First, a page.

The total was the highest since 2009 and up by almost 1,000 in the space of two years.
The statistics, released by West Midlands Police, show there were 2,508 hate crimes involving racism reported in the region.
Sandwell saw more incidents than anywhere else in the Black Country in 2014 with 276.
Almost 10 per cent of the crimes - 240 - took place in Wolverhampton. There were 169 reports in Dudley and 228 in Walsall.
The figures show a sharp rise in racist attacks since 2012, when 1,677 were reported in the West Midlands.
That rose to 2,084 in 2013 and jumped again last year.
Already this year, there has been 1,573 incidents reported to the police - almost as many as the whole of 2012.
Every part of the Black Country saw an increase in reported incidents.
It comes just weeks after an attack on Wolverhampton's Bait-ul-Ata Mosque on Willenhall Road in which windows were smashed and hundreds of pounds of damage caused. CCTV footage has been released in connection with the incident, which police are treating as a hate crime.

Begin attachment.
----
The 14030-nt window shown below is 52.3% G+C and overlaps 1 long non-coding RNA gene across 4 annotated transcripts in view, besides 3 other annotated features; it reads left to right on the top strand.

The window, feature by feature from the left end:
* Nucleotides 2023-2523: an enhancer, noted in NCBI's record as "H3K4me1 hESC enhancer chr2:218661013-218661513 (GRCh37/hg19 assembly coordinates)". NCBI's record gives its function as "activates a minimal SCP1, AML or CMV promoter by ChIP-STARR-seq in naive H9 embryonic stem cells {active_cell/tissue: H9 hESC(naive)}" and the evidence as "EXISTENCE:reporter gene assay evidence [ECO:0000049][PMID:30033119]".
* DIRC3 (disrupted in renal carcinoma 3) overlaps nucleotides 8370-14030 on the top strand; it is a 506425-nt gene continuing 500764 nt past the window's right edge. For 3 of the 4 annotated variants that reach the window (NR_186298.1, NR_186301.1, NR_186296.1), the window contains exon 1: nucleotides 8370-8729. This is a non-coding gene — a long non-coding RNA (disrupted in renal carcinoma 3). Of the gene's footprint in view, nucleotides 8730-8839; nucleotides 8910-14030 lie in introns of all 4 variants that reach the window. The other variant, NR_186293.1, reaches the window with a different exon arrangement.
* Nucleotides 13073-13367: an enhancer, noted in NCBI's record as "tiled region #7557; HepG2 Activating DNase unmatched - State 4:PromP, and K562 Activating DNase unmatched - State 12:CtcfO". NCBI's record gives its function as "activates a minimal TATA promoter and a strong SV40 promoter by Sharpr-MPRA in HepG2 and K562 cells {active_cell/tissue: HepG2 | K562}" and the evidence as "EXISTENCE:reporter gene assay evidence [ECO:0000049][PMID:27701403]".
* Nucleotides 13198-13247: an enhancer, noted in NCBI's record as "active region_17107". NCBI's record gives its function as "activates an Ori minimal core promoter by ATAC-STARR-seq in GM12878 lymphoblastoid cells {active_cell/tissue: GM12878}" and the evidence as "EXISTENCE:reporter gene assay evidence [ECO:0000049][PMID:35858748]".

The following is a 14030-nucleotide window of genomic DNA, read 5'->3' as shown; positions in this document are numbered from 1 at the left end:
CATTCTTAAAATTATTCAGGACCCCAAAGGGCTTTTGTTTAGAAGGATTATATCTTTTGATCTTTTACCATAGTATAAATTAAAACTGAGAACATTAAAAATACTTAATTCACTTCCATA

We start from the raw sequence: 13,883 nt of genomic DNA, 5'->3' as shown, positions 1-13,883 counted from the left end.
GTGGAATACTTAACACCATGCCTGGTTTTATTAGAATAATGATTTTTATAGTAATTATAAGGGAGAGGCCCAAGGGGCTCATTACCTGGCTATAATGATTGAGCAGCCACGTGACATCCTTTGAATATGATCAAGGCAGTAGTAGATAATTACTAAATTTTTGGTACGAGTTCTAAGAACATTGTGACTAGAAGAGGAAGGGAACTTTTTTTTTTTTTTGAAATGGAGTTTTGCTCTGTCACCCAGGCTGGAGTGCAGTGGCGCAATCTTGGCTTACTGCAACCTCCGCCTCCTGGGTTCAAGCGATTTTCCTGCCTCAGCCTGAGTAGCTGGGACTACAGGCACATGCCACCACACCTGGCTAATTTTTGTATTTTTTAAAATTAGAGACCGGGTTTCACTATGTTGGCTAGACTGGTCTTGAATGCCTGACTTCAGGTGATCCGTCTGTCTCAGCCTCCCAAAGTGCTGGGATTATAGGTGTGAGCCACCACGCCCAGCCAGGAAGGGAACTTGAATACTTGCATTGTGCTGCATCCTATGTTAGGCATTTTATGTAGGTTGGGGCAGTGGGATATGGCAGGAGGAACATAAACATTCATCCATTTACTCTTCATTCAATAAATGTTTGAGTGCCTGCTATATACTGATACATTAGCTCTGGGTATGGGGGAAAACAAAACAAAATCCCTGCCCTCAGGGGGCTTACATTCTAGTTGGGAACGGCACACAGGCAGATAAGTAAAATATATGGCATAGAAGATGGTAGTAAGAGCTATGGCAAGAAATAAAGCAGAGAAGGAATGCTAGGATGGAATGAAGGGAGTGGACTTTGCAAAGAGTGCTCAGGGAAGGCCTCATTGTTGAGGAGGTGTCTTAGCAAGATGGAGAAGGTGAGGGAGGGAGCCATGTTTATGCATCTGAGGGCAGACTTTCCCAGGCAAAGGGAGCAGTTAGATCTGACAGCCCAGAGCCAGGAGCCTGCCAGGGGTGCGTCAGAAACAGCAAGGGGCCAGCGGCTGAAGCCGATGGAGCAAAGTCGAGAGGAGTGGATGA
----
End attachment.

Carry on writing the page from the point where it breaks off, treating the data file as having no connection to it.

Zafar Islam is a councillor in Dudley, where far-right groups have descended three times already this year over controversial plans for a new mosque.
He believes the rise of so-called Islamic State and other events globally may have contributed to events on the streets of the Black Country.
But he insisted the majority of people appreciate the multicultural society in which they live.
He said: "We hear so much talk about terrorism and international events, the issue about ISIS, and press reports of grooming being attributed to one particular community, but when individuals hear these things sometimes they don't have the full picture and some people unfortunately react. The victims are often innocent and have no control.
"Over many years the relationship on the whole has been very positive and enjoyable."
He said people of all backgrounds had a responsibility to educate people.
"It is not just the police's job, it is everybody who is in a position to influence opinion and help people come together.
"As long as these people want to do something wrong, that is the police's role but we should be bringing communities together to understand.
"We have a duty to educate about multicultural society which most of us live without any problem."